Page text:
Chitral, a town on the Chitral River in the north of Khyber Pakhtunkhwa, is the capital of the district with the same name. It lies at the foot of Tirich Mir, the highest peak of the Hindu Kush (7,708 metres). Present-day Chitral District was a fully independent monarchy under a hereditary king, the “Mehtar”, of the Katur dynasty. In 1885 the British negotiated an alliance with the Mehtar, in which Chitral became a princely state, sovereign but subject to the suzerainty of British India. This agreement remained until 1947.
At the time of the Partition of India in 1947, the Mehtar of Chitral, Muzaffar ul-Mulk, accepted accession to Pakistan, and in 1954 the State of Chitral became a federated state of Pakistan. In 1969 however, all frontier states were abolished: the Government of Pakistan took over the administration, and effectively the State of Chitral was extinguished. In 1972 all titles, styles and privileges of the rulers of the former princely states of Pakistan, including Chitral, were abolished.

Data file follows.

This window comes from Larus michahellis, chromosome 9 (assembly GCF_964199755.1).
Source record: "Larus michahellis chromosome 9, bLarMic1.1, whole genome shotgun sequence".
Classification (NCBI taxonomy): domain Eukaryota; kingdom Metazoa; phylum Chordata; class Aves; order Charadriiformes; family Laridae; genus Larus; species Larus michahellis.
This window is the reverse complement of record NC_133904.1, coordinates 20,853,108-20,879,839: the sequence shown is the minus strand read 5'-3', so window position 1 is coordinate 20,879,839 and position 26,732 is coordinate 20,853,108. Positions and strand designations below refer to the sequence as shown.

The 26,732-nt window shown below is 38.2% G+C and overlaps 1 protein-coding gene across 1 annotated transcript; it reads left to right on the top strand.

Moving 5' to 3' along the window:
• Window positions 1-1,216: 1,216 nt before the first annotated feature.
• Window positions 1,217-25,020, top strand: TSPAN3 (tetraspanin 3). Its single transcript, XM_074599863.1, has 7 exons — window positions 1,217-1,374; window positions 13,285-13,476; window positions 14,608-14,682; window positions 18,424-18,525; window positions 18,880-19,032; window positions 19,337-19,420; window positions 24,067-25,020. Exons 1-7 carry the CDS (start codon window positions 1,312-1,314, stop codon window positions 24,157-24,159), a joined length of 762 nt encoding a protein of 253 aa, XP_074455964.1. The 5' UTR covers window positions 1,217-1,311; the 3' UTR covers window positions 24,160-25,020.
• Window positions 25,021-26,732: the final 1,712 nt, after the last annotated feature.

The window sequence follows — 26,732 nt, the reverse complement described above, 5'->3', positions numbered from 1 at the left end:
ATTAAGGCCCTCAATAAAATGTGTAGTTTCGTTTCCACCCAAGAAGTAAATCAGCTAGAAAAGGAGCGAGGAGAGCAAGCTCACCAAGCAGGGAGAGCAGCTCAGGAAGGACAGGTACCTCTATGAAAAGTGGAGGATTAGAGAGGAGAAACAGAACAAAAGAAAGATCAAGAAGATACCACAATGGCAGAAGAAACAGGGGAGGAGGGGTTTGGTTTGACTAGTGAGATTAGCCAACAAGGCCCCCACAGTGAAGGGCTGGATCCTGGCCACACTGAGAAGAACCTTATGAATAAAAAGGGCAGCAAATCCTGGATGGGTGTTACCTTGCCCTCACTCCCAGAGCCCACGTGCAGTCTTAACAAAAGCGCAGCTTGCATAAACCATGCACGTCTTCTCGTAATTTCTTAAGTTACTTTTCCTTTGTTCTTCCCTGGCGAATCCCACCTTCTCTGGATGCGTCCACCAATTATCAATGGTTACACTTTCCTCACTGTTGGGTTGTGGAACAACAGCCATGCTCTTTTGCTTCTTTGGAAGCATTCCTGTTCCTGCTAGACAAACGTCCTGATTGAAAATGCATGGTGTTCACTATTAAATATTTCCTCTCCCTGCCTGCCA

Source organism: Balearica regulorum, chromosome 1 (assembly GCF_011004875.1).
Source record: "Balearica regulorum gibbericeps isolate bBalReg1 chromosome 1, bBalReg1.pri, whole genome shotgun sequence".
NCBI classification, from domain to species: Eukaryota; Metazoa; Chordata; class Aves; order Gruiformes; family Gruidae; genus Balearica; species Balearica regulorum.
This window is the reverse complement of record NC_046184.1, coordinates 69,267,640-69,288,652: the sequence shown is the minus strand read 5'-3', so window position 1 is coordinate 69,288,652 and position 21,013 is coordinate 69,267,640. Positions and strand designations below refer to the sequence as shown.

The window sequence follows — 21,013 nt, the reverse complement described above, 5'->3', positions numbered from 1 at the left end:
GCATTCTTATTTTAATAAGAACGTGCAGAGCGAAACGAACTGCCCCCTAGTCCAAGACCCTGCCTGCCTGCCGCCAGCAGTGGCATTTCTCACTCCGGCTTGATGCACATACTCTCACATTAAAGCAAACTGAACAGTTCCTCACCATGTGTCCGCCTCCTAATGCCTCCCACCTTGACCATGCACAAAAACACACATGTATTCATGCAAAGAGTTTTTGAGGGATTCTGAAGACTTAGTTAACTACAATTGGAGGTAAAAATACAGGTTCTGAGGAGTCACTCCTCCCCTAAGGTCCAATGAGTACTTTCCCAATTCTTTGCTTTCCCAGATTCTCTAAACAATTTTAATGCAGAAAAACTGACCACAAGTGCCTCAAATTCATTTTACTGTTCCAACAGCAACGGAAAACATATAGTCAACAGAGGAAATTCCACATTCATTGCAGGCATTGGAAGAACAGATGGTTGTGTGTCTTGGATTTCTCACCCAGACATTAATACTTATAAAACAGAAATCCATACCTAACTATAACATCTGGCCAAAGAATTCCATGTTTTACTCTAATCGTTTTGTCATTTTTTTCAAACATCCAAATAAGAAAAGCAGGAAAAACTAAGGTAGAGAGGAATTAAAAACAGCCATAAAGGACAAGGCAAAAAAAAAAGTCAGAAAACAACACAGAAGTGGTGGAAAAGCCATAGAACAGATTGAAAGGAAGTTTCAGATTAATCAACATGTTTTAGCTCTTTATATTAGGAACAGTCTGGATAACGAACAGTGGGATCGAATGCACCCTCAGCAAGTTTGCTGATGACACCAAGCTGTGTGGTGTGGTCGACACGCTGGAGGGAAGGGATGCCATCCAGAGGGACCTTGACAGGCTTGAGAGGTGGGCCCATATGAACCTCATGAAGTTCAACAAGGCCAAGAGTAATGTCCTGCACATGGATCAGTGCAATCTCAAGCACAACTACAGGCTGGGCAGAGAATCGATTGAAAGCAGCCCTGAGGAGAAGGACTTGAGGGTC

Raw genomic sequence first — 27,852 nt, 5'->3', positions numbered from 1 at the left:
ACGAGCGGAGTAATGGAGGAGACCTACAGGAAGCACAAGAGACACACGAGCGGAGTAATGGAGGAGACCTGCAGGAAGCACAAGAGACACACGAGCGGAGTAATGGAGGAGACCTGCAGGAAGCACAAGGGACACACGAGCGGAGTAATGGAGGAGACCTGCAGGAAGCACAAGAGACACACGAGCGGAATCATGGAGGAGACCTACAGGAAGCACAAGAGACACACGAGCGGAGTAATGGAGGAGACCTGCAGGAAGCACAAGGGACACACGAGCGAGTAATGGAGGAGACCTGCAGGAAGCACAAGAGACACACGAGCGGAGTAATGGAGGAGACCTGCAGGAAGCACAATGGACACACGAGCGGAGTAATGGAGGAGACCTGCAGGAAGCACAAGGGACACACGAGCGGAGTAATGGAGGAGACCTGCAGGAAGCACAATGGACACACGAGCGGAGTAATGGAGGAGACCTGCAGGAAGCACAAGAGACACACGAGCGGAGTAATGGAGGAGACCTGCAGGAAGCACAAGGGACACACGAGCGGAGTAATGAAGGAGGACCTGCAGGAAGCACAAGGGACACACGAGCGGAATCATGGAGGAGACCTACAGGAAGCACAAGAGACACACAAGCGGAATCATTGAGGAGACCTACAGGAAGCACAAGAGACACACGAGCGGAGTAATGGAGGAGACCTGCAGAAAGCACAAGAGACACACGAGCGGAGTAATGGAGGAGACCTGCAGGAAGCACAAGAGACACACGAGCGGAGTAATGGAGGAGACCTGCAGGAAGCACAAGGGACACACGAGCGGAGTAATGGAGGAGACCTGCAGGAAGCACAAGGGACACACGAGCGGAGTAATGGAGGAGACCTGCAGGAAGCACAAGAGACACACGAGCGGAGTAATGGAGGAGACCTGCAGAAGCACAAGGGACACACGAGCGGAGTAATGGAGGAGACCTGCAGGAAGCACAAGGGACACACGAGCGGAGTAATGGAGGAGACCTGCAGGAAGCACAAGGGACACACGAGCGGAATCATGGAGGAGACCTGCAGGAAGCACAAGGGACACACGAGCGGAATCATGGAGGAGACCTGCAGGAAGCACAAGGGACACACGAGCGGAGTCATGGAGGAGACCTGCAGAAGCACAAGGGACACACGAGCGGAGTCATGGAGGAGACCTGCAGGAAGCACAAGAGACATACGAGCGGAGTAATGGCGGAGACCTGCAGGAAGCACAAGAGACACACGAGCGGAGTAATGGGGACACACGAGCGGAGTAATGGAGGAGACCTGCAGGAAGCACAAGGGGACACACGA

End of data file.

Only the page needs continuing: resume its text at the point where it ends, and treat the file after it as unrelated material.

Just south of the Chitral Valley are three narrow valleys, surrounded by the Hindu Kush mountain range. The inhabitants of the valley are the Kalash people, who have a unique culture, and speak their own Dardic Indo-Aryan language. Most are not Muslim and practice a unique religion, classified either as a form of animism or ancient Hinduism. Women wear long black robes and often cowrie-shell headdresses, but the men are indistinguishable from other Pakistani. There are different festivals and ceremonies. They celebrate a funeral ceremony, “Krakal”, as seen in the village of Bumburet (Mumuret in the Kalash language), where men and women dance, accompanied by drums and singing.